What is GDP?
What is GDP?
GDP stands for Gross Domestic Product, which refers to the calculation of all the gross services and goods produced by a specific country over a year. Typically, GDP is used to gauge the rate of economic growth of a particular nation. Moreover, it is also referred to as the measure of the total economic health of a country. GDP has been commonly used as a useful gauge although it is not considered as perfect yardstick. For this reason several people insinuate alternative methods of gauging both social and economic health.
GDP is computed by getting the aggregate amount of the entire public and private expenditures, goods and services produced as well as total income from exports. In terms of inflation and imports, there is a need to adjust the GDP to come up to a computation which is considered accurate in reflecting the aggregate sum of the goods and services of a particular country. GDP is typically presented in volume. However, to create a number reflecting the average for each citizen, GDP is converted into GDP per capita. An increase in GDP per capita signifies an increase the living standards of the people in a particular nation.
Although considered as imperfect yardstick, GDP is still a reliable gauge in comparing preceding GDP figures to determine economic health. This is due to the reason that GDP is calculated in an unambiguous and uniform method. Moreover, GDP can also be utilized by economists to compare the economy of different nations. The main objective of calculating GDP is to give the citizens an idea about how much their country’s economy has grown from the preceding years. To give the people a clearer picture of how their country’s economy is doing, economists issue quarterly GDP.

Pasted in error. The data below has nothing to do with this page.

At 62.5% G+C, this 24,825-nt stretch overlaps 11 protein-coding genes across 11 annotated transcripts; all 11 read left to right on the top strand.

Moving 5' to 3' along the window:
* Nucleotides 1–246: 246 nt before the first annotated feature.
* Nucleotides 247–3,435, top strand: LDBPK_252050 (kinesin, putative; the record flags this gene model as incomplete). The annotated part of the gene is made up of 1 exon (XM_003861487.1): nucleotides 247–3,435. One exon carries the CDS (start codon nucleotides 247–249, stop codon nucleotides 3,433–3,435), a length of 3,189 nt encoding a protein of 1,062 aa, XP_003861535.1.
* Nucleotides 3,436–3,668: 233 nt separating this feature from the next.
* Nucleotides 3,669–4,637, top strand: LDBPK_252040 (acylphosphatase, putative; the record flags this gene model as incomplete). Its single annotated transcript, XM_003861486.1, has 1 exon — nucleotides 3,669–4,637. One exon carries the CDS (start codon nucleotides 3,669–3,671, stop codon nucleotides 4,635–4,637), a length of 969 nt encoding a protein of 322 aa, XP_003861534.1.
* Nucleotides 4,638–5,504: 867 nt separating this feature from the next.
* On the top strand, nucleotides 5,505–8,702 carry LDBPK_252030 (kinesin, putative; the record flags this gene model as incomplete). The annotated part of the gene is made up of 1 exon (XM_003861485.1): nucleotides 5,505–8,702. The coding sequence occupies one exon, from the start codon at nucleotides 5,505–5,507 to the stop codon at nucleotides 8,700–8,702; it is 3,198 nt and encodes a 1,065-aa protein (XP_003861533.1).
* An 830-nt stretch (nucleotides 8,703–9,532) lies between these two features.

Economy experts have been arguing that GDP’s biggest drawback is that it does not include the accounting of black and gray markets. This may appear as not a key concern. However, there are numerous nations that have active black markets. Such huge black market activities may signify a huge portion of GDP. Another problem with GDP is that it does not show or properly represent the distribution of wealth. It was proven that GDP per capita covers up disparities in economy. As for example, the United States has enormous number of GDP per capita. However, the discrepancy between the poorest and wealthiest people is enormously huge.
Another study about GDP problem is that it does not account for the quality of services and goods produced. This may also mean that GDP is not accounting the objective for which such services and goods were produced. One good example of this is a country rebuilding its infrastructures due to a damage done by an earthquake. The money spent for rebuilding the country’s infrastructures contributes to the GDP of the nation. However, the recovery itself from the earthquake damage is not linked to the growth of the economy. Moreover, environmentalists are also arguing that GDP falls short in considering factors pertaining to the environment. Environmentalists cite the example of products which contributes to pollution. This suggests that environmental damages must play part of the GDP since funds used for the rehabilitation contributes to the overall GDP.